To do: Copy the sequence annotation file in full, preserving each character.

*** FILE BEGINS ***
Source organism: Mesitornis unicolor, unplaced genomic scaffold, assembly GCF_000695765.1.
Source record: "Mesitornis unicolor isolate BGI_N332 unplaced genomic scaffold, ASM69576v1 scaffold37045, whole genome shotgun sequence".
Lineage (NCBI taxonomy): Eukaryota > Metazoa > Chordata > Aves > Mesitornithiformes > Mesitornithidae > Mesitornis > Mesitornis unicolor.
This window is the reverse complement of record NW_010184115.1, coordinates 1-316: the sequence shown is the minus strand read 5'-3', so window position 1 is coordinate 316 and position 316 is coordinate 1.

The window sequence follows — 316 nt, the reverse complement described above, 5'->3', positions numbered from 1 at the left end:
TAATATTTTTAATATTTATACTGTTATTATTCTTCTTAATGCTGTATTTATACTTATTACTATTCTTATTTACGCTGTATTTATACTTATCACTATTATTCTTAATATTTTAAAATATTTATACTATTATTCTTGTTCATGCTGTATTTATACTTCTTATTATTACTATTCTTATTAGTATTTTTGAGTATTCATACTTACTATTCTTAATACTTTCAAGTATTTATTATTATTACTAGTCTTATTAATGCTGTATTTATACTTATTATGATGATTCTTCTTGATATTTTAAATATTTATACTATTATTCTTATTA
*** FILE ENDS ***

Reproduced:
Source organism: Mesitornis unicolor, unplaced genomic scaffold, assembly GCF_000695765.1.
Source record: "Mesitornis unicolor isolate BGI_N332 unplaced genomic scaffold, ASM69576v1 scaffold37045, whole genome shotgun sequence".
Lineage (NCBI taxonomy): Eukaryota > Metazoa > Chordata > Aves > Mesitornithiformes > Mesitornithidae > Mesitornis > Mesitornis unicolor.
This window is the reverse complement of record NW_010184115.1, coordinates 1-316: the sequence shown is the minus strand read 5'-3', so window position 1 is coordinate 316 and position 316 is coordinate 1.

The window sequence follows — 316 nt, the reverse complement described above, 5'->3', positions numbered from 1 at the left end:
TAATATTTTTAATATTTATACTGTTATTATTCTTCTTAATGCTGTATTTATACTTATTACTATTCTTATTTACGCTGTATTTATACTTATCACTATTATTCTTAATATTTTAAAATATTTATACTATTATTCTTGTTCATGCTGTATTTATACTTCTTATTATTACTATTCTTATTAGTATTTTTGAGTATTCATACTTACTATTCTTAATACTTTCAAGTATTTATTATTATTACTAGTCTTATTAATGCTGTATTTATACTTATTATGATGATTCTTCTTGATATTTTAAATATTTATACTATTATTCTTATTA